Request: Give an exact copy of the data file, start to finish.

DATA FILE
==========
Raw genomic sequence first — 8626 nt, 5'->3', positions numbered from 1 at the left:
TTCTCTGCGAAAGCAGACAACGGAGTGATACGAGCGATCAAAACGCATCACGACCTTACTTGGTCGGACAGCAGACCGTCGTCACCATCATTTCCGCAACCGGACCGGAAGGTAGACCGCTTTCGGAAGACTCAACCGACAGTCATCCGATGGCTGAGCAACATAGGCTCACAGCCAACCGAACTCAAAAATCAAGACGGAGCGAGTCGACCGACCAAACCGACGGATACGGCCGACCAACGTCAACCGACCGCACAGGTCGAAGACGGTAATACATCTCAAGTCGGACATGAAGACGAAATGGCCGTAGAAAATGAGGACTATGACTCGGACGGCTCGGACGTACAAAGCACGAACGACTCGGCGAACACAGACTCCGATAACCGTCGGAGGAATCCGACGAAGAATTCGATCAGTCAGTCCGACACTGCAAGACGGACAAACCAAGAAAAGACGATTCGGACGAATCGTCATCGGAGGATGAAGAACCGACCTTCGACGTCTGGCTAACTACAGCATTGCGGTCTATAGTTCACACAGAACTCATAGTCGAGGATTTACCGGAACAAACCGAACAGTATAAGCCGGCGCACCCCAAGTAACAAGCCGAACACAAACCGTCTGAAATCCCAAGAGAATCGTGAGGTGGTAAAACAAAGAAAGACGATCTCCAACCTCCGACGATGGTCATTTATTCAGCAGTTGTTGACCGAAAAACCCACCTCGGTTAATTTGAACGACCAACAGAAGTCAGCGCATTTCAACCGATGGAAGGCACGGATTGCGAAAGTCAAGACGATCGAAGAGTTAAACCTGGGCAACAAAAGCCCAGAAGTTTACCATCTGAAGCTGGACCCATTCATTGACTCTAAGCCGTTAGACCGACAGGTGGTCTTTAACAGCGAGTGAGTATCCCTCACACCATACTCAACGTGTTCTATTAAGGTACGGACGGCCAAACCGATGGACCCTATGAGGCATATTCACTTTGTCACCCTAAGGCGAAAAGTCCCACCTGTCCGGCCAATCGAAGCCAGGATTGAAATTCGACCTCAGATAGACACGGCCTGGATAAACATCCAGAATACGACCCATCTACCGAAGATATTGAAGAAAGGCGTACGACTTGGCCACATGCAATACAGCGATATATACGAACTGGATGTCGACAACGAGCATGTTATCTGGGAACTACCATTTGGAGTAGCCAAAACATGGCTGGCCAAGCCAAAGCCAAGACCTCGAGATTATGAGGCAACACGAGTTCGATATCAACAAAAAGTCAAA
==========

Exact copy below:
Raw genomic sequence first — 8626 nt, 5'->3', positions numbered from 1 at the left:
TTCTCTGCGAAAGCAGACAACGGAGTGATACGAGCGATCAAAACGCATCACGACCTTACTTGGTCGGACAGCAGACCGTCGTCACCATCATTTCCGCAACCGGACCGGAAGGTAGACCGCTTTCGGAAGACTCAACCGACAGTCATCCGATGGCTGAGCAACATAGGCTCACAGCCAACCGAACTCAAAAATCAAGACGGAGCGAGTCGACCGACCAAACCGACGGATACGGCCGACCAACGTCAACCGACCGCACAGGTCGAAGACGGTAATACATCTCAAGTCGGACATGAAGACGAAATGGCCGTAGAAAATGAGGACTATGACTCGGACGGCTCGGACGTACAAAGCACGAACGACTCGGCGAACACAGACTCCGATAACCGTCGGAGGAATCCGACGAAGAATTCGATCAGTCAGTCCGACACTGCAAGACGGACAAACCAAGAAAAGACGATTCGGACGAATCGTCATCGGAGGATGAAGAACCGACCTTCGACGTCTGGCTAACTACAGCATTGCGGTCTATAGTTCACACAGAACTCATAGTCGAGGATTTACCGGAACAAACCGAACAGTATAAGCCGGCGCACCCCAAGTAACAAGCCGAACACAAACCGTCTGAAATCCCAAGAGAATCGTGAGGTGGTAAAACAAAGAAAGACGATCTCCAACCTCCGACGATGGTCATTTATTCAGCAGTTGTTGACCGAAAAACCCACCTCGGTTAATTTGAACGACCAACAGAAGTCAGCGCATTTCAACCGATGGAAGGCACGGATTGCGAAAGTCAAGACGATCGAAGAGTTAAACCTGGGCAACAAAAGCCCAGAAGTTTACCATCTGAAGCTGGACCCATTCATTGACTCTAAGCCGTTAGACCGACAGGTGGTCTTTAACAGCGAGTGAGTATCCCTCACACCATACTCAACGTGTTCTATTAAGGTACGGACGGCCAAACCGATGGACCCTATGAGGCATATTCACTTTGTCACCCTAAGGCGAAAAGTCCCACCTGTCCGGCCAATCGAAGCCAGGATTGAAATTCGACCTCAGATAGACACGGCCTGGATAAACATCCAGAATACGACCCATCTACCGAAGATATTGAAGAAAGGCGTACGACTTGGCCACATGCAATACAGCGATATATACGAACTGGATGTCGACAACGAGCATGTTATCTGGGAACTACCATTTGGAGTAGCCAAAACATGGCTGGCCAAGCCAAAGCCAAGACCTCGAGATTATGAGGCAACACGAGTTCGATATCAACAAAAAGTCAAA